Bob Ford: Big East playing the money game

Posted: March 11, 2012

The Big East conference honored the memory of Dave Gavitt at its basketball tournament in Madison Square Garden by placing his initials prominently on opposite corners of the court. It was a nice, almost poignant touch.

The Providence coach and athletic director who basically thought up the league in 1979 died in September, but even before his passing, the ambitious basketball conference that sought to compete with the big boys had changed beyond recognition.

This is the way of things in collegiate sports now. Basketball is great and basketball makes money, but football prints it. The six BCS conferences found the keys to the mint, and the game for the last dozen years or so has been all about those conferences holding on tight and the rest of the world trying to pry the treasure from their hands.

On it goes. Being in a conference that has an automatic spot in one of the BCS bowl games is akin to being inside the vault. The Big East, which has been hearing pounding on the door for a while, saw Syracuse, Pittsburgh, and West Virginia slip out the back, and that started full-scale panic. It was no sure thing the Big East would keep its automatic qualification.

Maybe what the conference did is the same thing Dave Gavitt would have done faced with the same circumstances 30 years ago. He was a hoops guy, though - a player on the last Dartmouth team to win the Ivy League - so he probably wouldn't have liked it.

Those are some of the circumstances that led the Big East to invite Temple to join its football league this fall, and to add the Owls for all sports the following year. The Big East needed football teams and the Owls were not only handy but also enjoying a rare uptick in their football history.

If the addition doesn't make total sense, particularly given the presence of Villanova in the Philadelphia market, it at least makes a lot more sense than adding San Diego State and Boise State for football, and Memphis, Southern Methodist, Houston, and Central Florida for all sports. The Big East is doing all that, with the various schools arriving gradually as their commitments allow.

Whatever the circumstances, the announcement last week appears to be an enormous, game-changing victory for Temple. Not only have the football Owls escaped the Mid-American Conference for something better and much more lucrative, but the basketball team will now be able to recruit at the highest level. If Fran Dunphy can win in the Ivy League and win in the Atlantic Ten, wait and see how he does with some McDonald's all-Americans on the roster.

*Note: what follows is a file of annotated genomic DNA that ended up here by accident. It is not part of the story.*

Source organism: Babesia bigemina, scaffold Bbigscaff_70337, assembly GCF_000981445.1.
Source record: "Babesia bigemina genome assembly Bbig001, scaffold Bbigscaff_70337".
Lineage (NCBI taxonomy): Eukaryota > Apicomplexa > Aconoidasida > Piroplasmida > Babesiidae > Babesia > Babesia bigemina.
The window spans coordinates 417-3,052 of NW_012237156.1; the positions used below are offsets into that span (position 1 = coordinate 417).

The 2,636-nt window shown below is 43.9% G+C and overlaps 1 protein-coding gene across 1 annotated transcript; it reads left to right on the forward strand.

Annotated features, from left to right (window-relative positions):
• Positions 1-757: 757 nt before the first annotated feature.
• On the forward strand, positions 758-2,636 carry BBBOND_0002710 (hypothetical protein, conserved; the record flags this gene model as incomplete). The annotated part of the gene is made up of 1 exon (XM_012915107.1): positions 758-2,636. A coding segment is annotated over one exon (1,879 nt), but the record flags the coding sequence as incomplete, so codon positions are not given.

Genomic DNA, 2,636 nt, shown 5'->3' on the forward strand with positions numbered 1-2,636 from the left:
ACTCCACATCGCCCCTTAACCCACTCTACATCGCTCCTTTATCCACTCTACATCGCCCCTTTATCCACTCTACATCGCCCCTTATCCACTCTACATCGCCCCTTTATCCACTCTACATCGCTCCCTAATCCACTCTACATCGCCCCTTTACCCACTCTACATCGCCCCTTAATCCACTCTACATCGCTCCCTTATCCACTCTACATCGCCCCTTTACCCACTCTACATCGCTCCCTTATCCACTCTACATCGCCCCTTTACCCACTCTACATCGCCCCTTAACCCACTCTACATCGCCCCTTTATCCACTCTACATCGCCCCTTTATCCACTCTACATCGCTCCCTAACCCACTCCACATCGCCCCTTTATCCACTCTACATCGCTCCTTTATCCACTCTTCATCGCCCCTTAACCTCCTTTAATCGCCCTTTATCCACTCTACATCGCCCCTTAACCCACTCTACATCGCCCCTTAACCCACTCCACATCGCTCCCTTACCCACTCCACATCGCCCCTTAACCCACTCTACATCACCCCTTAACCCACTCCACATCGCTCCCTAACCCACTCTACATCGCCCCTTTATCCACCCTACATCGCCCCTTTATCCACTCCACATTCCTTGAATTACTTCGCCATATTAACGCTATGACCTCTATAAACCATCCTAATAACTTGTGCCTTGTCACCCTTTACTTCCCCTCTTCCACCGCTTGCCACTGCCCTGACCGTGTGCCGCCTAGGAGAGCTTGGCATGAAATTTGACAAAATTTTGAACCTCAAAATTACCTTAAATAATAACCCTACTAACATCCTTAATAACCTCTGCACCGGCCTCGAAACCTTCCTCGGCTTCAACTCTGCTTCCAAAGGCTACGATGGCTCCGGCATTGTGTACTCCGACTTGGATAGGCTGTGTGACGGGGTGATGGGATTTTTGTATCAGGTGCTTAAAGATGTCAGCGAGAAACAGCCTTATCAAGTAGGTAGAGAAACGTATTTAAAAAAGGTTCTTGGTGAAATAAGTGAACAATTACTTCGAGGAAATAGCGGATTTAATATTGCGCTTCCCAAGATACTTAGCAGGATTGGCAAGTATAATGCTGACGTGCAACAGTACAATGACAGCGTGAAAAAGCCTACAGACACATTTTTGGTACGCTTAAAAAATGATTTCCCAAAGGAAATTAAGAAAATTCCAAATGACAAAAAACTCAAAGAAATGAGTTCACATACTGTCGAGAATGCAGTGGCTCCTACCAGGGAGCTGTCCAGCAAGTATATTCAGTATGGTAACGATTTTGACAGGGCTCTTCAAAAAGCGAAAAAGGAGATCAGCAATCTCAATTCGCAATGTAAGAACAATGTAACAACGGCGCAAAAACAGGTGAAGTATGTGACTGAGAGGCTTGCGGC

The clear loser, although its administrators were predictably gracious about the whole thing, was Villanova. Its football program, which was invited and then uninvited to join the Big East in April, was kicked aside again. The Big East tossed the Wildcats $1 million to put into that program, but it smelled like guilt money.

And now the basketball program will have to recruit on an equal footing with Temple. It starts off with the advantage of having a better history and a nicer campus and exclusive rights to use the Wells Fargo Center, but that won't last forever. Temple has a better on-campus arena, will be recruiting the current class of high school juniors after an NCAA tournament appearance, and, anyway, kids don't remember what Villanova and the Big East used to be. They might think Rollie Massimino is a character on Jersey Shore.

What the Big East used to be was pretty remarkable, and you wonder what will become of the schools that don't seem to fit any longer in a world ruled by football - originals like Georgetown, Providence, St. John's, Seton Hall, and additions in that mold like Villanova, DePaul, and Marquette.

It is possible they will have to make their own decisions and go their own way at some point. That is speculation best saved for the next canvas on which the landscape of college sports will be painted. The paint is barely dry on the current one.

Moving up is what this thing is all about. Things get easier and more lucrative at every rung up the ladder. Temple was able to do so last week, and to understand the importance of that, just look at the NCAA tournament field that will be announced Sunday.

As many as 10 Big East teams will be included, while Drexel, which was 25-2 since Dec. 3, is still hoping that two Colonial Athletic Association teams are invited. The Dragons might be knocked out by Seton Hall, which lost in the Big East second round on Wednesday and has an 8-10 conference record.

It isn't fair, but looking for fair in college athletics is like looking for ice cream in the hardware store. There is no fair, there is only the scramble for position, boxing out the other guy, and waiting for the next capricious bounce of the ball.

Contact Bob Ford

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